Whilst as parents we are very good at getting our children's teeth checked, we often forget that eye checks are just as important. Sight tests are free on the NHS for all children under 16. Young children will very rarely tell us that they have a problem with their sight, as to them what they are seeing is normal. Most children have excellent sight and do not need to wear glasses but if there are problems and they are not picked up at an early age, a child may have permanently reduced vision in one or both eyes.
Won't my child's eyes be tested at school?
Some children may have vision screening done at school, between the ages of four and five. However, it is important to be aware that this does not equate to a comprehensive eye examination carried out by a qualified optometrist. We therefore recommend bringing your child in for their first eye examination at around the age of three. This is especially important if there is a family history of needing strong glasses at a young age, or squint or lazy eye in the family, as the earlier that eye problems are picked up, the better the outcome will be.
What if my child can't read?
Children do not have to be able to read, or even talk to have their eyes examined. It is possible to detect a squint (eyes not aligning properly), short or long sightedness and eye health problems, with very little input from the child.
What is long-sightedness?
If your eyeball is too short, light focuses behind the retina and you are long-sighted (hyperopic). People who are long-sighted have to focus more than they would do if they had perfect sight, particularly on things that are close up, but they are often still able to see clearly. If a child is very long-sighted, one eye may turn in as the child tries to focus on things. The child will need glasses to correct this and to stop the eye that is turning from becoming lazy.
What is short-sightedness/myopia?
If your eyeball is too long, light focuses in front of the retina and you are short-sighted (myopic). People who are short-sighted have difficulty seeing things that are far away, such as the TV or the board at school.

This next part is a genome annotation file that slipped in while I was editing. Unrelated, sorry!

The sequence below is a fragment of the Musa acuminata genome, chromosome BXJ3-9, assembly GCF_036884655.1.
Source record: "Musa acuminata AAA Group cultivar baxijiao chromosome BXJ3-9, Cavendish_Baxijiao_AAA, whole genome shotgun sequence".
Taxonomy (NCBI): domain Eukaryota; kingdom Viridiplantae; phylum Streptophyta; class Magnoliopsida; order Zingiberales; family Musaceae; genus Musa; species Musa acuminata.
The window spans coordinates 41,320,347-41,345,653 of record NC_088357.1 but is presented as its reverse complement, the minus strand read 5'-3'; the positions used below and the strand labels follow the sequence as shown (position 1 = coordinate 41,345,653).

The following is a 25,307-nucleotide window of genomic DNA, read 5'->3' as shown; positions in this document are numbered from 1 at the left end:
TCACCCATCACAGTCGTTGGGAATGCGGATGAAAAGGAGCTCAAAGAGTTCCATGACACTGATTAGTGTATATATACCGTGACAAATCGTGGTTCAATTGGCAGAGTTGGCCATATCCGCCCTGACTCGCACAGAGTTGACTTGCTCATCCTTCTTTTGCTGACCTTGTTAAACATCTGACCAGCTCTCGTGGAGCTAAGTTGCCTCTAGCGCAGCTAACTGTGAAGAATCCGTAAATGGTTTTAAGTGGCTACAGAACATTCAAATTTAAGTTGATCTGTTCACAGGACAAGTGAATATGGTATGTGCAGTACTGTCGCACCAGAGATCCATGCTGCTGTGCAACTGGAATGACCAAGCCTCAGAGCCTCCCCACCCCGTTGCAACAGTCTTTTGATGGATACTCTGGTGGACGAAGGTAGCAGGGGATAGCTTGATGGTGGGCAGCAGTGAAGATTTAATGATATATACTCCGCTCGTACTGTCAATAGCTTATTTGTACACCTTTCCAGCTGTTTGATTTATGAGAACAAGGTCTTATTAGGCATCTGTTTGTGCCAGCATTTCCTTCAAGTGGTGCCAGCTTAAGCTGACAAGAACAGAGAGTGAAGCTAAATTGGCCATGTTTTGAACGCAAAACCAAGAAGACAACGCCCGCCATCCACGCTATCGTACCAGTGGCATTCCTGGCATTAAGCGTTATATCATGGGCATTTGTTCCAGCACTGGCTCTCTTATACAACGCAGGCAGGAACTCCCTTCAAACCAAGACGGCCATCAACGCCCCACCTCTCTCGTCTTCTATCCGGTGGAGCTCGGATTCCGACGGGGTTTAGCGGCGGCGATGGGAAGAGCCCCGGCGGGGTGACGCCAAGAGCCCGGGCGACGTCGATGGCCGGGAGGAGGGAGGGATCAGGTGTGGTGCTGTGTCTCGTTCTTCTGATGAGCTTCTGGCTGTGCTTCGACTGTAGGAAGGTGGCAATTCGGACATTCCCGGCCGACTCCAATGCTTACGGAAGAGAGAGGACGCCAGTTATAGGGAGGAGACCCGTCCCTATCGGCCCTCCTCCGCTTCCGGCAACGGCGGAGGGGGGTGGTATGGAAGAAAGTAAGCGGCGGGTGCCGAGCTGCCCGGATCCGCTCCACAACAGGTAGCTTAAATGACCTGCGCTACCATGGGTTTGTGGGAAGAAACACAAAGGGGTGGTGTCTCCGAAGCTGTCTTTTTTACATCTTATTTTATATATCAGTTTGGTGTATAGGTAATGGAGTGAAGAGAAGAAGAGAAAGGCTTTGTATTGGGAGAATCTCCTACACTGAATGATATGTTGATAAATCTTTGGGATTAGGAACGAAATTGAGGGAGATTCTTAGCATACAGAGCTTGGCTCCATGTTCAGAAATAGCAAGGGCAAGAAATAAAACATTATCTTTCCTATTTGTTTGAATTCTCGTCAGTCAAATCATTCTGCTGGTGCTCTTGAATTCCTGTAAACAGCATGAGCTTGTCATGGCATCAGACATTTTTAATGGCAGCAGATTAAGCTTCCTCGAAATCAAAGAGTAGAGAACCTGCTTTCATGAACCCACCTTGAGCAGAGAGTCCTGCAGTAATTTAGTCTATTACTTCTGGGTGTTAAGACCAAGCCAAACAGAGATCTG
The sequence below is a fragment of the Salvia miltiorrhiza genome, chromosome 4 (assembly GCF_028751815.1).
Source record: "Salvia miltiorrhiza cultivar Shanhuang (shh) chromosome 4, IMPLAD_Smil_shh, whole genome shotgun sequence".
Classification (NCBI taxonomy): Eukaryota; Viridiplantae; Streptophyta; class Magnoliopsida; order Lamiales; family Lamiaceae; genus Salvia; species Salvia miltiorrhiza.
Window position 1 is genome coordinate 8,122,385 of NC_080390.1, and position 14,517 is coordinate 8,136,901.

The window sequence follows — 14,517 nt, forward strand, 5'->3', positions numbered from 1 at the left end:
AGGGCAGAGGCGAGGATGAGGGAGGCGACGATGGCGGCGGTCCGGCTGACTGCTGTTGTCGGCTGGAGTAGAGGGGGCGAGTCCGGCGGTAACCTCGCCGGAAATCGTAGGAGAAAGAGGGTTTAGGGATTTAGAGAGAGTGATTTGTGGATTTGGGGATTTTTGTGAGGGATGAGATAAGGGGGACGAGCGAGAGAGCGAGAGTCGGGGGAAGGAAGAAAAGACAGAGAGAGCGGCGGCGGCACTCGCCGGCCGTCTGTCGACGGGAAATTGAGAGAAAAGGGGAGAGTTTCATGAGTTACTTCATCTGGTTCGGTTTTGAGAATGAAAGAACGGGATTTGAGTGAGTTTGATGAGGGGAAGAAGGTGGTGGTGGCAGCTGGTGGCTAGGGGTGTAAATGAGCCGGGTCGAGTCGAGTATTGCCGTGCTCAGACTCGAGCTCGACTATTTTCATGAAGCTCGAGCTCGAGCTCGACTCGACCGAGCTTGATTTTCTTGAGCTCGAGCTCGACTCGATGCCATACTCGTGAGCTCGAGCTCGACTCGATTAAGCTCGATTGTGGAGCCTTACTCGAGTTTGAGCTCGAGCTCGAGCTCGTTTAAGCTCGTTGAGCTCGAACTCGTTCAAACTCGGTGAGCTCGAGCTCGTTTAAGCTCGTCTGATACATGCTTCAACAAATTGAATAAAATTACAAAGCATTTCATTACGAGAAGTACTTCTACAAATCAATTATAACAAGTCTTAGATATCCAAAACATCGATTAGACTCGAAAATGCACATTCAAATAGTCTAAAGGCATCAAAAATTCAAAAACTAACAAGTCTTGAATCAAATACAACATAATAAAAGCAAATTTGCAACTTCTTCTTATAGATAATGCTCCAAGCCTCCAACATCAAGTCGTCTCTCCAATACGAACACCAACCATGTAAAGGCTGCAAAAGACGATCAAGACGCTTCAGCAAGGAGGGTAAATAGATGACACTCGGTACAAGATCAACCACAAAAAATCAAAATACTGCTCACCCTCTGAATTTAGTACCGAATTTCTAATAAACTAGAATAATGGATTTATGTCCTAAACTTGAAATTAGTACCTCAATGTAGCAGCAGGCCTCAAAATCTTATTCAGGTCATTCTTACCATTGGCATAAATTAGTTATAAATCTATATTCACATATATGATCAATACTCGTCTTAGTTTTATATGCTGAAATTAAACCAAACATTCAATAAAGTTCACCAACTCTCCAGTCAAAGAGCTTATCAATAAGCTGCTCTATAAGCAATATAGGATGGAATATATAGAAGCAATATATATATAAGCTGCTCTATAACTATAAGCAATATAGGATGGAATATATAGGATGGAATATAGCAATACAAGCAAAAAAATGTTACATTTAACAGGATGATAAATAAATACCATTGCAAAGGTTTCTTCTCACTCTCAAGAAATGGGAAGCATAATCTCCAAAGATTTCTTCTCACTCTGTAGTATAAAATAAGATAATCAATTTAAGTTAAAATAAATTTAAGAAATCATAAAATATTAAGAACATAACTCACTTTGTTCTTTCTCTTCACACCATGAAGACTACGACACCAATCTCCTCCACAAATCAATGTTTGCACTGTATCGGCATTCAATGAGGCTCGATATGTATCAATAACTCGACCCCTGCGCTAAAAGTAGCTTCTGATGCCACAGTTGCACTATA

Myopia in kids tends to progress throughout childhood and higher levels of myopia are associated with higher levels of eye disease in adulthood.
Myopia can be hereditary. A person with one short-sighted parent has three times the risk of developing myopia – or six times the risk if both parents are short-sighted.
What is myopia control?
Myopia control is a treatment that aims to slow down or halt the progression of myopia in children and young adults.
As yet, there is no cure for myopia. The physical change of the elongated eyeball cannot be reversed, even by laser surgery, which is why prevention is so important. To read more about the importance of myopia prevention/control and to assess your child's likelihood of becoming myopic visit www.mykidsvision.org
At elizabeth pope opticians we offer myopia control in the form of soft disposable contact lenses (MiSight) and orthokeratology. For more information on these, click on the link below.
What is astigmatism?
If your eye is shaped more like a rugby ball than a football, light rays are focused on more than one place in the eye, so you don't have one clear image. Glasses which correct this may make a child feel strange at first, although their vision with the glasses will be clear.